Cooper's Minipi Lodges
In the 1950s legendary angler and explorer Lee Wulff discovered the Minipi Basin while flying in his Supercub float plane. Lee had discovered many incredible fisheries but the MInipi was the crown jewel - the best he had ever seen. Giant brook trout averaged over 5 lb. and were accompanied by the largest landlocked Arctic char on the planet. Northern pike are the top predator in these waters and will eat the trout and char unless they reach prodigious proportions. - and they do! Lee Wulff was extremely concerned that this unparalleled fishing area be protected. He made a deal with outfitter Ray Cooper to abide by a set of conservation practices that would protect the exceptionally large specimens in this watershed. That mantle of protection was passed on to Jack and Lorraine Cooper in 1978 and they have not only protected these unique species, they have worked tirelessly to understand them.
I have been fortunate enough to work with the Coopers and scientists including Dr. Richard Haedrich and Dr. Robert Behnke, the DFO, and Memorial University of Newfoundland. How the brook trout and landlocked char got so immense has been a mystery since first discovered. However, decades of research has resolved some of the mysteries.
The trout, char and pike feed on lake chubs and other forage species over the harsh Labrador winters. The brook trout here are not only the largest on Earth, but the longest lived. Specimens that were tagged in 1998 and 1999 as four and five year olds were re-captured in 2014 and 2015 making them 20 years old and counting. Most of the world record brook trout have been taken in the Minipi area since 1960. A number of northern pike records were also established when they were taken on dry flies as an incidental catch while fishing for trout and char.
I have fished and explored the vast wilderness of the Minipi since the 1980s. Today, it remains as when Lee Wulff discovered it with a few exceptions. The Coopers have built two beautiful timberline post and beam lodges - one on Big Minipi Lake and the other at Anne Marie Lake where Lee Wulff first landed his Supercub. Recently, the Coopers have added a Beaver float plane to make it easier to access remote areas in this vast wilderness. The fish are as big as ever. In 2015 I took a 9 lb. 10 oz. IGFA world record specimen and missed two larger fish - one that severed my 12 lb. tippet while engulfing my mouse pattern.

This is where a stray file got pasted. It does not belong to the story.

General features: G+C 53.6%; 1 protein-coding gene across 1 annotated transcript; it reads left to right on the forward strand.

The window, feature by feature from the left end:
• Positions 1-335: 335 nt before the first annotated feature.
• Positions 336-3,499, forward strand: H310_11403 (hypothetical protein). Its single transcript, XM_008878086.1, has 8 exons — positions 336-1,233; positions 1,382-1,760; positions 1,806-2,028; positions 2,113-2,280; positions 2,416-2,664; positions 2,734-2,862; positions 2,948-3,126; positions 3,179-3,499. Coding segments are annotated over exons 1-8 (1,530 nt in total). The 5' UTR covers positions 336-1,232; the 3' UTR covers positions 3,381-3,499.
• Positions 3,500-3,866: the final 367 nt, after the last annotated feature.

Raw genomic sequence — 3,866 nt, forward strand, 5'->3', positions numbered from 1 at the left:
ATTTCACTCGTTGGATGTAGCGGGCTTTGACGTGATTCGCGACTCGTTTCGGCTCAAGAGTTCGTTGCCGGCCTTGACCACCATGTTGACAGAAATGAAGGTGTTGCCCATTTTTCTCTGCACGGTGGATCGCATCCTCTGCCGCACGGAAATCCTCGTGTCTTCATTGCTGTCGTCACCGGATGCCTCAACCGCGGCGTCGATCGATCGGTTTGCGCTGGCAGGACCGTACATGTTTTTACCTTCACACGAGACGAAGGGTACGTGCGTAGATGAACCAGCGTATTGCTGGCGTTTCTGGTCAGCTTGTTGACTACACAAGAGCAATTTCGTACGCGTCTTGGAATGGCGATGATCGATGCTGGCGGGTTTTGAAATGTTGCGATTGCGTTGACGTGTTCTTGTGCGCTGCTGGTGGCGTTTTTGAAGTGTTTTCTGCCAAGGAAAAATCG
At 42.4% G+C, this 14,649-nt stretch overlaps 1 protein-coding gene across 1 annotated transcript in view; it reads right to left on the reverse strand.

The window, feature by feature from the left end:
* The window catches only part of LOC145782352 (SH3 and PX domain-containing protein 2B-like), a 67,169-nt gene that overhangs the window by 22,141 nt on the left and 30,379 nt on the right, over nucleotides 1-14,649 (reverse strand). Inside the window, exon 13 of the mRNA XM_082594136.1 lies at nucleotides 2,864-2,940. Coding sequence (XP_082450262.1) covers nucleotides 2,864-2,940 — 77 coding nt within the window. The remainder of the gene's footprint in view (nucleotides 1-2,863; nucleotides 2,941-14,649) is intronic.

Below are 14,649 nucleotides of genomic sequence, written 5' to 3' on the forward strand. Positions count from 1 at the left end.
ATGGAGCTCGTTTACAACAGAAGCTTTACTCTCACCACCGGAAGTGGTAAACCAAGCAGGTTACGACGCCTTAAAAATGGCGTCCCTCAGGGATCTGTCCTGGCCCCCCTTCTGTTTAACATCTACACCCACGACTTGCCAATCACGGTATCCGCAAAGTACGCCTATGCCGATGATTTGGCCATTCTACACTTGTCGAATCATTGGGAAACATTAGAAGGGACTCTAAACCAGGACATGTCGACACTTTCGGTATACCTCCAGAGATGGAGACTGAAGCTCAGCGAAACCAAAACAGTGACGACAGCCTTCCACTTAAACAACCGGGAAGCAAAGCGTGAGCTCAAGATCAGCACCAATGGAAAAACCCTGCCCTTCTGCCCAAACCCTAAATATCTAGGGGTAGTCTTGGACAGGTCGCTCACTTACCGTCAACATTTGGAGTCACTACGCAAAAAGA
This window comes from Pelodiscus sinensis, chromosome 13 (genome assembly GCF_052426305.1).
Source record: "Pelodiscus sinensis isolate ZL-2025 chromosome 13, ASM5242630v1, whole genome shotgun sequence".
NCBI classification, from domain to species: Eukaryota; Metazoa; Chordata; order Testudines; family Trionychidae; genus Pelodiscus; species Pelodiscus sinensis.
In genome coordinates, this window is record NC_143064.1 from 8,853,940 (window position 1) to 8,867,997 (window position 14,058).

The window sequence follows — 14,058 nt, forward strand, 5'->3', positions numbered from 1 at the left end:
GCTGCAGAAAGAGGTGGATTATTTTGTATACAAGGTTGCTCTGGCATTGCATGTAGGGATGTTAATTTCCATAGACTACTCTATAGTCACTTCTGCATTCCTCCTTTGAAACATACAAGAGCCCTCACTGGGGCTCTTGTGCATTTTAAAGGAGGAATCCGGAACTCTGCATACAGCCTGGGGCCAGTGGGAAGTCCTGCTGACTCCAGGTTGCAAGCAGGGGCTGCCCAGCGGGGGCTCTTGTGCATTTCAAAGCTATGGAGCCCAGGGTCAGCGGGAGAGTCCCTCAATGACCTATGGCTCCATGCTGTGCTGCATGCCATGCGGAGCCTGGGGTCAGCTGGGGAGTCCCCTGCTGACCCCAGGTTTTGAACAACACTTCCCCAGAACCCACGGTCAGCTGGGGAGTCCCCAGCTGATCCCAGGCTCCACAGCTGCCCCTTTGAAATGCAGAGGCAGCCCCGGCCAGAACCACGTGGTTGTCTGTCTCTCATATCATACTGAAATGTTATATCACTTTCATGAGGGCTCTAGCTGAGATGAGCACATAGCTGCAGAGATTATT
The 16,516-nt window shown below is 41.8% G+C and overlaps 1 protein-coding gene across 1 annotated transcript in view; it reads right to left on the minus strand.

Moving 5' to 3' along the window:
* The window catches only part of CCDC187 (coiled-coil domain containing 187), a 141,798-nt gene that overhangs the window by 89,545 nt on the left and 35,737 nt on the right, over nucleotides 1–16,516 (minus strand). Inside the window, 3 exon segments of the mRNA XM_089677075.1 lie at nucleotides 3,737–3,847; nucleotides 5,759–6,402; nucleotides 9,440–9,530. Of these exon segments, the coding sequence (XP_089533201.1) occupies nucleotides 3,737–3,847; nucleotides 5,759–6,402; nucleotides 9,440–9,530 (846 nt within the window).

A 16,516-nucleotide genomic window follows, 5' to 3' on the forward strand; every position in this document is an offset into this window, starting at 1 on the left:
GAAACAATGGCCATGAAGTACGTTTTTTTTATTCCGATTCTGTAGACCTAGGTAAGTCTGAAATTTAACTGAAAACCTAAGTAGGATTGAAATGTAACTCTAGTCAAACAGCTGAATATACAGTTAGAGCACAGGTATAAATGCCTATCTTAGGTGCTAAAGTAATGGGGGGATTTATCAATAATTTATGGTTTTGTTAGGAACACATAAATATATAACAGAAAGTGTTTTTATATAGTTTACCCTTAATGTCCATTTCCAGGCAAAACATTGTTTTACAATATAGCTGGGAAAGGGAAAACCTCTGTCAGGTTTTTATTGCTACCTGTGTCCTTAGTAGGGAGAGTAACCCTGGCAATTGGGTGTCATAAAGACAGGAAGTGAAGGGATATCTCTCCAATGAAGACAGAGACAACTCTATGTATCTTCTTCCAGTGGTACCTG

The season here runs from mid-June to the first week in September. It's good at all times, but different. After ice-out in June, the fish are ravenous but not quite as big as they get later in the season or as colorful. By July the flies , including large hexagenia, are on the water until early August. The brown and green drakes can be 0s or 2s, the size of small birds. Seeing them on the water is incredible. By mid-August the brook trout are spawning and more difficult to take, especially on top but are larger and more resplendent in their spawning regalia. By September, the char are congregating to spawn and are probably more vulnerable at that time than any other. The char can grow to over 15 lbs. and are truly mighty warriors and amongst the fastest and strongest of all the freshwater gamefish. Their aerial acrobatics can rival that of an Atlantic salmon.
The pricing at Coopers makes it one of the best values in the freshwater fishing world, especially having a float plane for fly-outs. Current rates are CAD5300 for the Big Minipi and CAD6300 for Anne Marie. These rates will be converted to U.S. dollars by May 2016 and, at current rates would be about $4,000 U.S. for Big Minipi and $5,000 for Anne Marie .Guide, tips and alcoholic beverages are not included. For more information, contact me or 877-266-7377 or Visit their website